I’m sure it’s obvious to my few, but faithful, readers, that I have not been able to get to my keyboard in quite some time. I probably should take a page from Don Brown‘s book and retire so I can find some time to do more writing. Unfortunately, despite my having over 20 years ATC, I’m still not eligible yet, so it’s going to be awhile yet.
I’ve written in the past about “dumbing down” air traffic control. In fact, in my last post I stated:
There are times that I seriously wonder how insulted I should get at the lack of thought that goes into these “thoughts” of improvements. There is only so much you can dumb down the job. I think we’re there, people, and it’s not a pretty sight up ahead.
Did you hear about the latest incident at DCA where there was what appears to be a breakdown in communication between tower and TRACON during a runway change? First, let me make it clear that I know no more about what actually happened than what has been in the press. Second, I’m not familiar enough with their operation to know whether or not their own internal Standard Operating Procedures (SOP) were followed, although I would guess not. Third, I do know that I received phone calls on my off-duty hours from fellow controllers telling me about the “new” procedures nationwide even though I’m not the NATCA representative or a member of management.
As I mentioned earlier, I have over 20 years ATC experience and I have safely run countless opposite direction operations in accordance with Chapter 3 of the 7110.65, at both smaller and larger facilities. In that time, I have also seen many kneejerk reactions to incidents by the Agency – this Notice is another one.
Honestly, I’m not sure where to start. So many points to make and I would not be surprised if I miss any. Maybe I should just run through the Notice point by point…
The front line manager (FLM)/controller-in-charge (CIC) in the initiating facility is responsible for making all verbal coordination required to accomplish an opposite direction departure or arrival.
On paper, sounds good. However, usually the people most likely to have a real clue as to what is going on and whether or not an opposite direction operation is advisable are the ones working the traffic. If we must have something, then it should be the FLM/CIC should be the ones coordinating the details of last in/first out of runway changes.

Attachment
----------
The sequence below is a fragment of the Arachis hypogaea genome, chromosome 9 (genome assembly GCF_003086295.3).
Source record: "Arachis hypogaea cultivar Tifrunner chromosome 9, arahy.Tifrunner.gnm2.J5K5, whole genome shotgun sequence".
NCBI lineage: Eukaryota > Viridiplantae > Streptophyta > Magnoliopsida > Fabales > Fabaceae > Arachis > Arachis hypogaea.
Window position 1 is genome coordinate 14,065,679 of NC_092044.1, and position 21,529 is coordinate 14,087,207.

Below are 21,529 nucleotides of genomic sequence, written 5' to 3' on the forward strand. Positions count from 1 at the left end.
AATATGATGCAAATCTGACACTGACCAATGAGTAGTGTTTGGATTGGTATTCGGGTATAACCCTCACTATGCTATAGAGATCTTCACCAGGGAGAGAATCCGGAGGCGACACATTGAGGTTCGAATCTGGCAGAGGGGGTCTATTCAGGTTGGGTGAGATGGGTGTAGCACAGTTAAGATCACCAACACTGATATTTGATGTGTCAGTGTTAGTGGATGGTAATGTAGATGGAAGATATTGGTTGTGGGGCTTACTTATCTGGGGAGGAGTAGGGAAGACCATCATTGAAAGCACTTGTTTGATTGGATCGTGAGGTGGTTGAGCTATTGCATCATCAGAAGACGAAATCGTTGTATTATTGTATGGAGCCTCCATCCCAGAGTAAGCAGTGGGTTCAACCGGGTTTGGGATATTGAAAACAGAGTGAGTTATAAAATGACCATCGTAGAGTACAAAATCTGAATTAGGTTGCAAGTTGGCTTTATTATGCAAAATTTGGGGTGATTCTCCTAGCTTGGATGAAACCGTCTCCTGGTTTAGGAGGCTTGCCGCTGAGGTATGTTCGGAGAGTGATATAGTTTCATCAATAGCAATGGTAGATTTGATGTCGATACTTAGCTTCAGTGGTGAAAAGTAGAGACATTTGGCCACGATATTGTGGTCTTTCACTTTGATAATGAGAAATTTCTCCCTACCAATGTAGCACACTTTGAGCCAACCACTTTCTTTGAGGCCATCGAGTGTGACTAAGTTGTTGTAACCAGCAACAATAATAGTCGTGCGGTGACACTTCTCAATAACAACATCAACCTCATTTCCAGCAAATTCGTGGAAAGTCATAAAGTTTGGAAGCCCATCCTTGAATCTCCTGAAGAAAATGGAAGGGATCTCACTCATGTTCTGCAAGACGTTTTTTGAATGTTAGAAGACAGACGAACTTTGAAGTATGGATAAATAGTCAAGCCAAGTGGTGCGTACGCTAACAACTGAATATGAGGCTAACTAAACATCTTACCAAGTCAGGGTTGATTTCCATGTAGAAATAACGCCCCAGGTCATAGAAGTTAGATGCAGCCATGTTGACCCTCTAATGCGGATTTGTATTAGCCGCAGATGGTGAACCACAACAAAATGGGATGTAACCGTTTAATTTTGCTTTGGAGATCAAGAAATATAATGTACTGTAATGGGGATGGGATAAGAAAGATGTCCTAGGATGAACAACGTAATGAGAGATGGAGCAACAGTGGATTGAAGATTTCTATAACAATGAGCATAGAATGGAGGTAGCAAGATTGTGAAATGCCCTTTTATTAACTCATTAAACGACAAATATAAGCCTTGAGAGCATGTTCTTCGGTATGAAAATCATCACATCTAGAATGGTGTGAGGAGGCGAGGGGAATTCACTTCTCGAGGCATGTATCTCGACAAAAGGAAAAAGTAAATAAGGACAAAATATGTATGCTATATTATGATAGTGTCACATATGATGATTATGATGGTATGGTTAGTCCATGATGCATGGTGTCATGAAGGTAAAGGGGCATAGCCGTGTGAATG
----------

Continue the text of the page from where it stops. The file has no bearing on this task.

All coordination must be on a recorded line and must state “opposite direction.”
Very good, in my opinion, and most controllers do this regardless of what the regulations say. However, this would have done absolutely nothing to aid the DCA incident in not occurring as, from what I read, neither the tower, nor the TRACON, believed they were running an opposite direction.
All coordination must include call-sign, aircraft type, and arrival or departure runway.
Overly restrictive – aircraft type really isn’t necessary the vast majority of the time – and does not account for when only one runway is in use or if a controller has sent the other a flight strip via a drop tube.
The provisions of FAA Order JO 7110.65, Paragraph 7-2-1, Visual Separation, cannot be applied when conducting opposite direction operations.
Really??? Many smaller facilities use this paragraph when running pattern operations. One more tool from the toolbox gone. Tell you what, why don’t we just get rid of visual separation altogether? Can’t see that happening, though, as it would slow down operations at the “big” facilities for arrivals. [That was sarcasm, in case you missed it.]
Opposite Direction Departures.
1. The tower must verbally request all opposite direction departures with the terminal radar approach control (TRACON)/en route facility and state aircraft call sign and type.